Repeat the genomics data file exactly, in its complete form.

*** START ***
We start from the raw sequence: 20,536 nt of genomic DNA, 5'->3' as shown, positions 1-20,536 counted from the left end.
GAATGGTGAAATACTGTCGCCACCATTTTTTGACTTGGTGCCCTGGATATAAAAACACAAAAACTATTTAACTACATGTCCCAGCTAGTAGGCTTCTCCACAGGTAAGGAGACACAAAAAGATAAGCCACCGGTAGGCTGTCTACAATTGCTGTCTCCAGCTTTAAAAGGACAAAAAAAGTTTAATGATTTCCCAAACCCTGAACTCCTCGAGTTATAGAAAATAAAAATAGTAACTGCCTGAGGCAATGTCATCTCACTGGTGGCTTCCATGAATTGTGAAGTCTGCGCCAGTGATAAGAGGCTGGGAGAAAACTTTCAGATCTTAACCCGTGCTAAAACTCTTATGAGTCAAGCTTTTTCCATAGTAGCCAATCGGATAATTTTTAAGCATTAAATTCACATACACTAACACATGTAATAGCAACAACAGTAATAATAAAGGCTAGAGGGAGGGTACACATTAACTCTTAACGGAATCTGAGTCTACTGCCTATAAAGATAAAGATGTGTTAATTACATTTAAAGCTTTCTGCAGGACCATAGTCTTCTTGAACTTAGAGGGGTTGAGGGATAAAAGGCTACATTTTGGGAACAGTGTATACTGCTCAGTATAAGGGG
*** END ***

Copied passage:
We start from the raw sequence: 20,536 nt of genomic DNA, 5'->3' as shown, positions 1-20,536 counted from the left end.
GAATGGTGAAATACTGTCGCCACCATTTTTTGACTTGGTGCCCTGGATATAAAAACACAAAAACTATTTAACTACATGTCCCAGCTAGTAGGCTTCTCCACAGGTAAGGAGACACAAAAAGATAAGCCACCGGTAGGCTGTCTACAATTGCTGTCTCCAGCTTTAAAAGGACAAAAAAAGTTTAATGATTTCCCAAACCCTGAACTCCTCGAGTTATAGAAAATAAAAATAGTAACTGCCTGAGGCAATGTCATCTCACTGGTGGCTTCCATGAATTGTGAAGTCTGCGCCAGTGATAAGAGGCTGGGAGAAAACTTTCAGATCTTAACCCGTGCTAAAACTCTTATGAGTCAAGCTTTTTCCATAGTAGCCAATCGGATAATTTTTAAGCATTAAATTCACATACACTAACACATGTAATAGCAACAACAGTAATAATAAAGGCTAGAGGGAGGGTACACATTAACTCTTAACGGAATCTGAGTCTACTGCCTATAAAGATAAAGATGTGTTAATTACATTTAAAGCTTTCTGCAGGACCATAGTCTTCTTGAACTTAGAGGGGTTGAGGGATAAAAGGCTACATTTTGGGAACAGTGTATACTGCTCAGTATAAGGGG